Julien Periard, University of Canberra and Brad Clark, University of Canberra
Since the commercialisation of high altitude mountaineering in the 1990s, the number of climbers has increased significantly. Mount Kilimanjaro, perhaps the most popular mountaineering trip in the world, now attracts around 40,000 climbers per year. And the number attempting summits above 8,000m (such as Mount Everest) has risen exponentially.
The main challenge for all climbers is the decrease in barometric pressure and thus reduction in oxygen availability as altitude increases. The severity of altitude is defined as low (500 to 2,000m), moderate (2,000 to 3,000m), high (3,000 to 5,500m), or extreme (above 5,500m).
Remaining at high altitudes severely affects our physical capacity, cognitive function, body mass and composition, and ability to ward off illness.
If we don’t acclimatise or stagger our ascent, we’re at greater risk of acute mountain sickness, high altitude pulmonary oedema (excess fluid in the lungs) and cerebral oedema (fluid on the brain). These illnesses are all commonly characterised by symptoms such as headache, loss of appetite, nausea, weakness, light-headedness, and sleep disturbance. The presentation of these illnesses often requires retreat to lower altitudes and in severe cases, evacuation via airlift from camp.
These conditions are among the greatest obstacles to successful summit attempts, particularly when ascending quickly.
How does altitude affect the body and why does it affect people differently?
Being fitter does not protect against altitude-related illness, nor does it ensure tolerance of the physiological challenges associated with high altitude exposure.
So acclimatisation is the more important factor. Acclimatisation is the process your body follows to adapt to the drop in oxygen availability. This is the best non-pharmaceutical strategy to prevent altitude sickness.
Mountaineers and trekkers can achieve acclimatisation by staying at moderate altitude (2,000-3,000m) for a few extra nights, then implementing a staggered ascent to higher altitudes. Gains in altitude should be between 300 and 600m of vertical elevation per day.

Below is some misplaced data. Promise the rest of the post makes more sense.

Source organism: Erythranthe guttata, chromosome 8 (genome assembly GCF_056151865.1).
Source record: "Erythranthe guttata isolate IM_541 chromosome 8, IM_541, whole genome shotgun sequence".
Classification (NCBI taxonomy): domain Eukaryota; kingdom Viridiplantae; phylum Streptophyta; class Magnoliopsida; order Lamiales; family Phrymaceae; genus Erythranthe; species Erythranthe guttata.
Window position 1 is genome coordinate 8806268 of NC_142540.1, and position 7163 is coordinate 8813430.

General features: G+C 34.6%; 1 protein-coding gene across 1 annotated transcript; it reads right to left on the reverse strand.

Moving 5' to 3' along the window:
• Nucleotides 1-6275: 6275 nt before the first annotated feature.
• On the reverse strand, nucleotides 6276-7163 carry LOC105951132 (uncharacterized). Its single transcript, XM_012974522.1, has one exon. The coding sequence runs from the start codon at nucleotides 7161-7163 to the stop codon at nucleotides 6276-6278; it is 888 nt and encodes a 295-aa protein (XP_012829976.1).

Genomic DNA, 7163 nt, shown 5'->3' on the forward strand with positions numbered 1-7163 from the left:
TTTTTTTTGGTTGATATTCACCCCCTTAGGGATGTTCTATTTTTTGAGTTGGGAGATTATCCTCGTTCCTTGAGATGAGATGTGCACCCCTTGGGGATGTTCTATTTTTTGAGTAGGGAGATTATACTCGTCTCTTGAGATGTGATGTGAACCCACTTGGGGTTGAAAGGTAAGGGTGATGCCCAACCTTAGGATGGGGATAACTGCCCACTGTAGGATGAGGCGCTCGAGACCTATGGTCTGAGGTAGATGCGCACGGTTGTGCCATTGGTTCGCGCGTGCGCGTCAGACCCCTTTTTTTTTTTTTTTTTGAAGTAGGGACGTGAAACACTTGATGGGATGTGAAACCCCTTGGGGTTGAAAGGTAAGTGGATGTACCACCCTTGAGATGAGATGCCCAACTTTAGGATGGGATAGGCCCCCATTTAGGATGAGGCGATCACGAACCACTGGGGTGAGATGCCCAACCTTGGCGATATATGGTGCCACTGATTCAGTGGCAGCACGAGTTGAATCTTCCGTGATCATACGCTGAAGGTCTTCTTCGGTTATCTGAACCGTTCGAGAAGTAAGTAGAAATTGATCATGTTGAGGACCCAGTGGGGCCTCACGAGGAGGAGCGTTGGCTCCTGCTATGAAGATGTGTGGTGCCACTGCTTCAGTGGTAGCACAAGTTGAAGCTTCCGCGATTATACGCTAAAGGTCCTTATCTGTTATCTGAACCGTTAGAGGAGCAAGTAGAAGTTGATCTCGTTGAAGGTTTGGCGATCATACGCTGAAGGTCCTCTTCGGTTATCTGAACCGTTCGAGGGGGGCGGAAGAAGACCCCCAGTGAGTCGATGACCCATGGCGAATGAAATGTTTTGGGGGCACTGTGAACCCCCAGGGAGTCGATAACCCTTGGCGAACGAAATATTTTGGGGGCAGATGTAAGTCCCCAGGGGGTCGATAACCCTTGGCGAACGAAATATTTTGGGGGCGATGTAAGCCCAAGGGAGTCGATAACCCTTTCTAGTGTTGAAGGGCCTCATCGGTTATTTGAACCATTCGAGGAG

While many commercial trek schedules include rest days and acclimatisation days, some involving less technical climbing often ascend quite quickly. Some groups will ascend Kilimanjaro in four to five days (5,895 m).
To prepare for more rapid ascents, mountaineers may include some pre-trek acclimatisation, using natural or artificial environments to encourage their bodies to adapt.
Acclimatisation using artificial environments is known as “acclimation”. It can be achieved by either hypobaric hypoxia (normal oxygen concentration, lower barometric pressure), or more commonly via normobaric hypoxia (normal barometric pressure, lower oxygen concentration) using altitude tents or environmental chambers.
Of the two approaches, hypobaric hypoxia appears to be better for acclimation, though it relies on access to a hypobaric chamber or an ability to live at moderate/high natural altitude.
Although still relying on specialised equipment and expertise, more environmental chambers available mimic normobaric hypoxia. In some instances, you can even use tent or mask systems in your own home.
Acclimatisation can also mitigate the effects high altitude will likely have on exercise performance.
Although fitness is not related to incidence rates of altitude sickness, trek schedules typically require many hours of hiking, often carrying a loaded pack, over at least four to five days. When combined with the gain in elevation, this means seven to eight hours per day of hiking at a moderate intensity, often over varied terrain.
So a program of targeted training will ensure trek participants are able to meet the strenuous demands of high altitude hiking and mountaineering. Evidence suggests fitter hikers report a lower sense of effort and lower levels of fatigue during high or extreme altitude trekking.
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Studies have also found experienced mountaineers don’t need to expend as much oxygen, which is valuable when there’s less of it available. So to further prepare for high altitude expeditions, trek participants should focus on building fitness over several months by trekking at lower altitudes and carrying loads of 20-30kg for several hours over varied terrain.
This can be extended to higher altitudes (3,000m to 4,000m) and several consecutive days and weeks to allow for developing the strength required to tolerate the rigours of extreme mountain climbing. This is especially important as muscle mass and body fat losses occur during the expedition.
For ascents above 8,000m such as Mount Everest, the trekking company will usually have specialised training approaches. This may involve at least one year of training in which trekking time, distance and altitude are increased progressively, as summit day can take up to 20 hours. Experience in high altitude climbing and sumitting peaks between 6,000m and 8,000m is also required before attempting peaks of this altitude.
Staged ascents and considered approaches to acclimatisation are most likely to protect against altitude illness and ensure trek success. This involves using a planned approached to climbing with altitude targets allowing for acclimatisation.
Improving overall fitness and gaining mountaineering experience will prepare trekkers for the physical, psychological and technical challenges presented by high and extreme altitude adventures.
Julien Periard, Associate Professor, University of Canberra and Brad Clark, Researcher, University of Canberra
This article was originally published on The Conversation. Read the original article.